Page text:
“Even the use of technology by business is a big factor to understand to what extent are they using electronic payment, etc” Rajack added.
The other part of Connected Arima entails the preparatory phase which would examine its deficits and what are needed to bridge those gaps in the most feasible and cost effective ways including addressing technological and physical infrastructure needs, he added.
Rajack said the IDB is hoping by the end of the year the diagnostic studies would be completed as well as a reasonable draft of the designs for the infrastructure. Following which there could be the bidding process for work.
“As funding becomes more materialised, we’ll know for sure if there’s any shift in that timeline.
“Typically, we’ll hire consulting firms, local or international to come up with some of the assessments and the designs,” Rajack said.
While it is not yet determined how much Arima’s revitalisation effort will cost in total, Rajack said there might also be private sector and NGO investments.
He also noted that the Ministry of Digital Transformation is also a key partner as developing a smart city entails efficient and effectively connectivity.
“At the heart of the urban regeneration approach is a digital transformation element. It’s not the entirety of it.
“The overall objective is urban regeneration, which is really a people centred development but technology plays a key role. And in all likelihood, 5G connectivity will be part of that,” Rajack added.
As part of the preliminary scoping exercise for the project a survey was conducted in conjunction with the Ministry of Housing and Urban Development and the Arima Borough Corporation between December 2021 and January 2022 . Over 1,100 people completed the survey with about one third coming from Arima.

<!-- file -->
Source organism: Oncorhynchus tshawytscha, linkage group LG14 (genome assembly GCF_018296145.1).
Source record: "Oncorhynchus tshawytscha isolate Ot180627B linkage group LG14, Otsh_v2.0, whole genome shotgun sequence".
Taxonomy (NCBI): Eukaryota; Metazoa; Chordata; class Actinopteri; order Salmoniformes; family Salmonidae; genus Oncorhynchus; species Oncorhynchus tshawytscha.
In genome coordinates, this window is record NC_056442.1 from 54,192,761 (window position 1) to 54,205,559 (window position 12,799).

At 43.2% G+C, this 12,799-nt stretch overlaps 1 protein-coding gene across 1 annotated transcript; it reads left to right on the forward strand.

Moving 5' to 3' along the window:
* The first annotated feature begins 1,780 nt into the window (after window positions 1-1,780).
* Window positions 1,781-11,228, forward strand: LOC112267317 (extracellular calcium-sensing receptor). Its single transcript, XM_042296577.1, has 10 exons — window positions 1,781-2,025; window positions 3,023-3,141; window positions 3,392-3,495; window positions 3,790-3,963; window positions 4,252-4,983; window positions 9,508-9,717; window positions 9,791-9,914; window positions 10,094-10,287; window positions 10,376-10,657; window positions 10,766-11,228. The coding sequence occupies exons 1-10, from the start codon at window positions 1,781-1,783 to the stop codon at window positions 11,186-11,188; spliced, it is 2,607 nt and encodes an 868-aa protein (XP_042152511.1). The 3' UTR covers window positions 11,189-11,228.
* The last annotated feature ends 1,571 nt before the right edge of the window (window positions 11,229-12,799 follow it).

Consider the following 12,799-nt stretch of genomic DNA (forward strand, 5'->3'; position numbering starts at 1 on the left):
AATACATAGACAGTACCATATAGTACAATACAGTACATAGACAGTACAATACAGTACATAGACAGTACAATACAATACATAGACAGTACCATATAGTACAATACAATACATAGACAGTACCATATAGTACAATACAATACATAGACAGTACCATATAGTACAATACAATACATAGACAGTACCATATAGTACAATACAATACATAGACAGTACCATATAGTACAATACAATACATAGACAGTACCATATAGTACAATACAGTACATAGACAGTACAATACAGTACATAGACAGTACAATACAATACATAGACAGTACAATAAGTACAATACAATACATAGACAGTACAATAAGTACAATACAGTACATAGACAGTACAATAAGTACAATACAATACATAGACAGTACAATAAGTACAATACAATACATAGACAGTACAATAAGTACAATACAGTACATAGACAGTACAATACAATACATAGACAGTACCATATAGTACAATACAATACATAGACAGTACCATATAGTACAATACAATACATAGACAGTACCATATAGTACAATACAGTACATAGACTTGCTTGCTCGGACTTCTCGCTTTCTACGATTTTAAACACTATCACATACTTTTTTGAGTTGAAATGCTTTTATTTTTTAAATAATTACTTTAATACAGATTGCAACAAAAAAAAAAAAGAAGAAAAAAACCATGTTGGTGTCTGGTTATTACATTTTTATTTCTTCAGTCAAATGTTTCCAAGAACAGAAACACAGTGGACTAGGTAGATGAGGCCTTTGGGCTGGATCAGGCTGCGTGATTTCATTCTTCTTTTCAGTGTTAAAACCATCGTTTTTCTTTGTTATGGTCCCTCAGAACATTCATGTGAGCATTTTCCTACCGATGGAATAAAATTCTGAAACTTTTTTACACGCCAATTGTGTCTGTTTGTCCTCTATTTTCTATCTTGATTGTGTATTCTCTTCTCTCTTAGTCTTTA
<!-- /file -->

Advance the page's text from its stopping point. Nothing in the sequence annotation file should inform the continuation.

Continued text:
According to its findings, the area has good potential to become more vibrant with only one per cent of those from Arima saying it has little to offer and cannot realistically become vibrant again.
It also found that people mostly visit Arima to shop or do business, with almost half (49 per cent ) choosing one of these two options as their primary reason for visiting the borough.
Further, most respondents picked the same general area as their preferred choice to begin urban regeneration.
According to the survey a combined 63 per cent of respondents indicated their top choice for redevelopment in Arima as the market and bus terminal area with 37 per cent opting for the velodrome.
Additionally, the survey found that more culinary, cultural and recreational activities are strongly desired.
“A food court/ food-truck area was the most popular choice followed by more cultural and heritage activities. Each was chosen by about one third of all respondents. Parking and open public spaces were also very popular,” the survey indicated.
Free public WiFi, the survey also noted would be a major draw to the area as 54 per cent of respondents chose that.
When is a city
According to Deloitte, a city is smart when it invests in economic growth, such as human and social capital, infrastructure and technology, in sustainability and in a high quality of life.
The key to developing smart cities is combining the changing human behaviour with the use of data and innovative technology—where the citizen always stays at the centre. Furthermore, a successful smart city works on solutions with an ecosystem that create value at multiple levels for different stakeholders. The city looks from a public, private, and individual perspective and should actively try to find solutions to societal, business, economic, and research issues.